help with radicals

- anonymous

help with radicals

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- schrodinger

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- anonymous

|@LeibyStrauss dw:1434330140647:dw|

- anonymous

|dw:1434330297233:dw|

- anonymous

@LegendarySadist

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## More answers

- UsukiDoll

\[\sqrt{588v^3w^4}\]

- anonymous

@UsukiDoll yea

- UsukiDoll

shall we start on the exponents? it's easier

- anonymous

@UsukiDoll ok

- UsukiDoll

let's start at the fact that we are just dealing with square root so anything even will be square rooted quite nicely. let's start at the \[w^4\]
now.. \[\sqrt{w^4}\] can also be written in exponential form, but since we are not dealing with cube root, square root is 2 and it's not written (that's normal)
in the form of |dw:1434330705533:dw|
\[w^{4/2} \] so what is 4/2 for w ?

- anonymous

w^2

- anonymous

@UsukiDoll w^2

- UsukiDoll

yay! now let's deal with \[\sqrt{v^3}\] we can actually split the exponent up using one of the exponent laws \[v^{a}v^{b}\]
for \[v^3 \rightarrow v^2v\] so \[\sqrt{v^2v}\]

- UsukiDoll

so which one stays in the radical? anything not divisible by 2 stays in the radical . What is the square root of v^2?

- UsukiDoll

what is \[\sqrt{v^2}\] focus on that part only... we can't take square root of v

- anonymous

v^2

- anonymous

is it just radv?

- UsukiDoll

waitttttt.... \[\sqrt{v^3} \] you an split this up \[\sqrt{v^2v}\]

- UsukiDoll

you can take the square root of the v^2 but not the v. so while the only v stays in the radical, you can take the square root of v^2

- UsukiDoll

\[\sqrt{588v^2v(}w^2)\] this is what we have so far.

- UsukiDoll

you can split any odd exponent number up in two.. like for example \[\sqrt{y^5} \rightarrow \sqrt{y^4y} \rightarrow y^2\sqrt{y}\]

- anonymous

ohhh ok makes sense

- UsukiDoll

for square roots we want even exponent numbers... for cube roots we want certain exponent numbers

- UsukiDoll

anyway, now can you tell me what \[\sqrt{v^2v} \] is ?

- anonymous

v^2 sq v

- UsukiDoll

\[\sqrt{v^3} \rightarrow \sqrt{v^2}{v} -> ?????\]
\[\sqrt{v^2} \rightarrow v^{\frac{2}{2}}\]

- UsukiDoll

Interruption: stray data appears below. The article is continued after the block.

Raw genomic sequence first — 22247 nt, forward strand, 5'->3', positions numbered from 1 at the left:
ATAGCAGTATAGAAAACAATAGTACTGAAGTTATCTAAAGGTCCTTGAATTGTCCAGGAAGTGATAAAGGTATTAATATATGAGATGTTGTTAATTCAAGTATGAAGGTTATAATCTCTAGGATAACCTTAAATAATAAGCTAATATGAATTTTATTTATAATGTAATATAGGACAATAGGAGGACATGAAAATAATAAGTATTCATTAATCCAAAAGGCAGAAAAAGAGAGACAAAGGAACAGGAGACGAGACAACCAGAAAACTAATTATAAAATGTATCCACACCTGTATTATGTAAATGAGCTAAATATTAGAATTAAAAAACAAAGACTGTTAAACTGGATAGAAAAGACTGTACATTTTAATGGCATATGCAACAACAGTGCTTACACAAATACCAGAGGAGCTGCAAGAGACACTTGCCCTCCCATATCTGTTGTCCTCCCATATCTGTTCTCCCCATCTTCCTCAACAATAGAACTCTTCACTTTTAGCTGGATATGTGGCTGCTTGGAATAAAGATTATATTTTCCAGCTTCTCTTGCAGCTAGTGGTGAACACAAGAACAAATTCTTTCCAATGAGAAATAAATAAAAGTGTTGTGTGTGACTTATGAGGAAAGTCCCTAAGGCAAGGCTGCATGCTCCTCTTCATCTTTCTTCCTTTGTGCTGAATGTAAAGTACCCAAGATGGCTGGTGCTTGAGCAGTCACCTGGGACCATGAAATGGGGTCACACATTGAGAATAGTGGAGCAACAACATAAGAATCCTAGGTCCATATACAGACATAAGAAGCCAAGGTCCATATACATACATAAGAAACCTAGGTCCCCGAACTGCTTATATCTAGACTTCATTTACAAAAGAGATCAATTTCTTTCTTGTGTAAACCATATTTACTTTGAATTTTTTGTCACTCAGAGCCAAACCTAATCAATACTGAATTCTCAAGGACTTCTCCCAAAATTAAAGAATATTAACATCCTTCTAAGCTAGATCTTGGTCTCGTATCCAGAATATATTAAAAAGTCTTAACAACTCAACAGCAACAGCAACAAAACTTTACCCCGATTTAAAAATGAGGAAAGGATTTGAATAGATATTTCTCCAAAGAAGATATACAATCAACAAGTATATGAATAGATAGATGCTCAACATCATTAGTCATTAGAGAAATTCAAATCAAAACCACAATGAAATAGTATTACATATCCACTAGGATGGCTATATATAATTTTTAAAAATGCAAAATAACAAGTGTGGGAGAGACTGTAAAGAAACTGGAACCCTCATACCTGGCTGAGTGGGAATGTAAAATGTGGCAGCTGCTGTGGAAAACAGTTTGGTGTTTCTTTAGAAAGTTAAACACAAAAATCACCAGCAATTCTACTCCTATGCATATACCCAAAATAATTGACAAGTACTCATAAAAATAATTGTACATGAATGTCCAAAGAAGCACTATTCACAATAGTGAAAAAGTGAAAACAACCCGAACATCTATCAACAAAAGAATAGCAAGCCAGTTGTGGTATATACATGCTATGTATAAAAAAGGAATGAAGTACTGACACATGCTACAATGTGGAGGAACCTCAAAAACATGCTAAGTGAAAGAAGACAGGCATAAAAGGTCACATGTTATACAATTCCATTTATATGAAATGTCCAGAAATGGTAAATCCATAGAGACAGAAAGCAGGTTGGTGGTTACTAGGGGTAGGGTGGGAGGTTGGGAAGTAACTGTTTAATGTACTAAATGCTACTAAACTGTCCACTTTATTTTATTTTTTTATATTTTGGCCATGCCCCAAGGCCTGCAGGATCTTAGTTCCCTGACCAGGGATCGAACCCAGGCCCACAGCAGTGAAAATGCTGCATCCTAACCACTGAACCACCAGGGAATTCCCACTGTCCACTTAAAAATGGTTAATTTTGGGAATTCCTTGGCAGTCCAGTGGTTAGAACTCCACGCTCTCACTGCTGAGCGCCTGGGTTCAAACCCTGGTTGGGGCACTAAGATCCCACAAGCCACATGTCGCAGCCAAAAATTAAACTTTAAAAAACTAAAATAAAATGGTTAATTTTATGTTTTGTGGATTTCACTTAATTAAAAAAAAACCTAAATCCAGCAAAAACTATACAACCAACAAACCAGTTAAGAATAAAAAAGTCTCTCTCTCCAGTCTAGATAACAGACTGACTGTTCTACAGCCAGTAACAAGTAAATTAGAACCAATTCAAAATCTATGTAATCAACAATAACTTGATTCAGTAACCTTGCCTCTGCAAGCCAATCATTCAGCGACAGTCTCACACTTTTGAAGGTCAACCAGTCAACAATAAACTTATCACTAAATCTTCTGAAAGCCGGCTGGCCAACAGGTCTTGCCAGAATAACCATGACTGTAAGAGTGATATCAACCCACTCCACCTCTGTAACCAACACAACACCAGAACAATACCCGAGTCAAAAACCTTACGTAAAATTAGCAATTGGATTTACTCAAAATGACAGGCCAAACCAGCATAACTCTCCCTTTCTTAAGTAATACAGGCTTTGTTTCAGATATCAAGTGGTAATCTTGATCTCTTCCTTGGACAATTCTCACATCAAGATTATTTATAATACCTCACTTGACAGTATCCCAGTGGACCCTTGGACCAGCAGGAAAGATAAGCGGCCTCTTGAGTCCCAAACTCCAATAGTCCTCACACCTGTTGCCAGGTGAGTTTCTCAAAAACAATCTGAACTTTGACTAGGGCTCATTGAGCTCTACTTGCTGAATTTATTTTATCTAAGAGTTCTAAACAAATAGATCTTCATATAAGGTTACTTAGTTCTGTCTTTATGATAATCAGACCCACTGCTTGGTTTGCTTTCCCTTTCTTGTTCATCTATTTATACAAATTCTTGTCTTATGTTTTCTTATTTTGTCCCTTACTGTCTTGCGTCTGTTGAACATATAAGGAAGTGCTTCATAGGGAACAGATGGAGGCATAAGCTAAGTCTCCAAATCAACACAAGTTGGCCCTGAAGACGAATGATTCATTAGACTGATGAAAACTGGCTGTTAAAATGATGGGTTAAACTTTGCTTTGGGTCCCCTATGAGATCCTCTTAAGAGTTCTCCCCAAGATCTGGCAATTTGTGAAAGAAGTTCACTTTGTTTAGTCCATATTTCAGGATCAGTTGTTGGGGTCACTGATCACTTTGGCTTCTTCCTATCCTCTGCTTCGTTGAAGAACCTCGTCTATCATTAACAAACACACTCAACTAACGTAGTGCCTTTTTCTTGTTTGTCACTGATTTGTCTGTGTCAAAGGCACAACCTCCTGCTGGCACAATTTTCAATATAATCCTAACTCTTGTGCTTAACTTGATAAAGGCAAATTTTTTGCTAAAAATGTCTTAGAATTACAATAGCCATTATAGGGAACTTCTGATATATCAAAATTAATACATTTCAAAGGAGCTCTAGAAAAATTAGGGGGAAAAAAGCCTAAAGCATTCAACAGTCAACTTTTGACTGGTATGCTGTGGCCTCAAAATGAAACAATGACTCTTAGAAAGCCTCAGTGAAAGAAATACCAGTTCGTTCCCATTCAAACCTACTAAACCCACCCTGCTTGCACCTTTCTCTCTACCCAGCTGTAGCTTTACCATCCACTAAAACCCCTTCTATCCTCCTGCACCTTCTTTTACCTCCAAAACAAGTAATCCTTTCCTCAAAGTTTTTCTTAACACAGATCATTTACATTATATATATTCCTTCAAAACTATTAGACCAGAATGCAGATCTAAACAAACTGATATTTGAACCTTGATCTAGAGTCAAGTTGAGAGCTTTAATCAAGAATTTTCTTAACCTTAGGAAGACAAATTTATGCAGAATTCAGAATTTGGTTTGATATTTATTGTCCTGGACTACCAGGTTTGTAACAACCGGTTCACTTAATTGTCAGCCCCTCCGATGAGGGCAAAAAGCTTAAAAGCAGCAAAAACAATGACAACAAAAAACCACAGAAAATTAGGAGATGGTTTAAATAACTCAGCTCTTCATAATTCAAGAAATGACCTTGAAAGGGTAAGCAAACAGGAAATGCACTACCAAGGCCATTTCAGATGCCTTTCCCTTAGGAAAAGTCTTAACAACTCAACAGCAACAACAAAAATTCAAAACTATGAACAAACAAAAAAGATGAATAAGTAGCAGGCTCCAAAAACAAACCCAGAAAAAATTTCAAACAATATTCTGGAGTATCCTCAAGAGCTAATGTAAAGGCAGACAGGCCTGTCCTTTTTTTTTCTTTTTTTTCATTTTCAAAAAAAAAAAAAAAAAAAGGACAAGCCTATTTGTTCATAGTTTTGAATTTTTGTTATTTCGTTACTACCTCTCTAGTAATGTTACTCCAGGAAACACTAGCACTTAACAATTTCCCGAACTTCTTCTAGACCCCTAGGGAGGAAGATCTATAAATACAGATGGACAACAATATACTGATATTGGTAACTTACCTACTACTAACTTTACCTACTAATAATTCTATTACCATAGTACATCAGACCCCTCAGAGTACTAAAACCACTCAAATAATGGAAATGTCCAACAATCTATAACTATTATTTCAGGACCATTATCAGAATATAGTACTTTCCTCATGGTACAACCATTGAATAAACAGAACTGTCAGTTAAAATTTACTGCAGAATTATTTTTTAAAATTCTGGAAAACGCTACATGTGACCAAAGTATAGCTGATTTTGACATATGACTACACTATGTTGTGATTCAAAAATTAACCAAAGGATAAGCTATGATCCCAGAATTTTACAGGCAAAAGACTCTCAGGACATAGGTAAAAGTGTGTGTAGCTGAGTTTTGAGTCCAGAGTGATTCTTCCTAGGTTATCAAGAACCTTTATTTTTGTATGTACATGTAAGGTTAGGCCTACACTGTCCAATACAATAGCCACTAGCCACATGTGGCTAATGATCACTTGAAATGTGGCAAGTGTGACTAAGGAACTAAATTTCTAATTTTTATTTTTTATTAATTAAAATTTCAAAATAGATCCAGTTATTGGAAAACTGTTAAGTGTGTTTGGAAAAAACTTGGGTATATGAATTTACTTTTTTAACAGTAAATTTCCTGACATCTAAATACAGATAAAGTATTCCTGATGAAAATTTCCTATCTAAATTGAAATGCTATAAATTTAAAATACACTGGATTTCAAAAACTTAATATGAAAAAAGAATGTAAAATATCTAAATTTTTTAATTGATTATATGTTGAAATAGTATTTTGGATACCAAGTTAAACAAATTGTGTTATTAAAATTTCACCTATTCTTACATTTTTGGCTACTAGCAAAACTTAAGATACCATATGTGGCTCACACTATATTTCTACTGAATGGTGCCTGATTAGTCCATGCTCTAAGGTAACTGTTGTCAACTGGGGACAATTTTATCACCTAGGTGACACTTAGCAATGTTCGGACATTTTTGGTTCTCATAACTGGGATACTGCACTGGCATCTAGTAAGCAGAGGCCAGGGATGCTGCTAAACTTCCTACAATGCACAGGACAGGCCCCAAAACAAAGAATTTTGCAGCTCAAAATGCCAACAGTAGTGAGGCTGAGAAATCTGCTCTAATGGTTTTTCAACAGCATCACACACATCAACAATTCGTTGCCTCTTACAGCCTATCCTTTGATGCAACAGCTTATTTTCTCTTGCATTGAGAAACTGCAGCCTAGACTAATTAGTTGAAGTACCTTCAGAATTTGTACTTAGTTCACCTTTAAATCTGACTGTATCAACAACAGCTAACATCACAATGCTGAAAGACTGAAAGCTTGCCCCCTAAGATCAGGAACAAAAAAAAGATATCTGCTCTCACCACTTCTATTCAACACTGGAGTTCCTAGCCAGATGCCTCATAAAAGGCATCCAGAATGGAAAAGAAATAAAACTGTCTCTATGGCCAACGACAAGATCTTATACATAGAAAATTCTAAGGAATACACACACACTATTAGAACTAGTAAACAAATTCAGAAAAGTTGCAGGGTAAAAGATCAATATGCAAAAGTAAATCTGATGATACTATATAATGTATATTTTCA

square root of v is fine, but that v^2 isn't... I have rewritten it in exponential form what is 2/2 ?

- anonymous

just 1

- UsukiDoll

yeah you will have just a v

- UsukiDoll

\[\sqrt{588v(}w^2v)\]
v to the first power or just v

- UsukiDoll

now we have this nasty big number.. we need to not only split this in two but we need the largest perfect square number

- UsukiDoll

otherwise you will be taking radicals over and over again and that takes a lot of time

- anonymous

@UsukiDoll ok how do we do that

- UsukiDoll

perfect square numbers are like 9 16 25 4 36

- anonymous

49*12

- UsukiDoll

let me check that

- UsukiDoll

yeah that works... but we may need to take the radical again for 12 ... eh shouldn't be too bad

- UsukiDoll

\[\sqrt{49 \times 12 [v]} (w^2v)\]

- UsukiDoll

what is the square root of 49 ?

- anonymous

7*7 49 12 4*3

- UsukiDoll

one at a time...

- anonymous

7 for 49

- UsukiDoll

\[\sqrt{12 [v]} (7w^2v) \rightarrow \sqrt{(4)(3)[v]} (7vw^2)\]

- UsukiDoll

mhm now we already have 12 = 4 x 3 so what's the square root of 4

- anonymous

2

- UsukiDoll

\[\sqrt{(3)[v]} (7(2)vw^2)\] we are almost done. we just need to combine 7 and 2.

- UsukiDoll

what is 7 x 2 ?

- anonymous

14

- UsukiDoll

\[\sqrt{3v} (14vw^2)\] yup so this is your final answer

- anonymous

ok thanks usuki

- anonymous

wouldnt the 14vw^2 would go outside

- UsukiDoll

:) I'm just rechecking with wolfram alpha , but this time I don't agree with it . the stupid calculator didn't simplify the w^4 in the square root...
it is outside... the square root is just 3v. everything in the () represented outside.

- anonymous

oh ok :)

- anonymous

yay! thanks!

- UsukiDoll

yes what we did manually is correct... wolfram alpha is making me mad on that v^3 part . the exponent is greater than 2 and can be split up. Wolfram says leave it alone (WRONG!) but purplemath says split it up.
http://www.purplemath.com/modules/radicals2.htm
see the example with the 12abc

- UsukiDoll

the c^3 in that example has been split up to c^2 (c) then that c is left in the radical and the square root of c^2 is taken.

- anonymous

ohh

- anonymous

lol im confused now

- UsukiDoll

wolfram can be sketchy at times... some users on here proven that ultimate calculator to be wrong several times. It shows that not everything is reliable... just focus on the purplemath site and what we did. splitting it up was the right thing to do because that's how I remembered it a long time ago.

- anonymous

ok thanks

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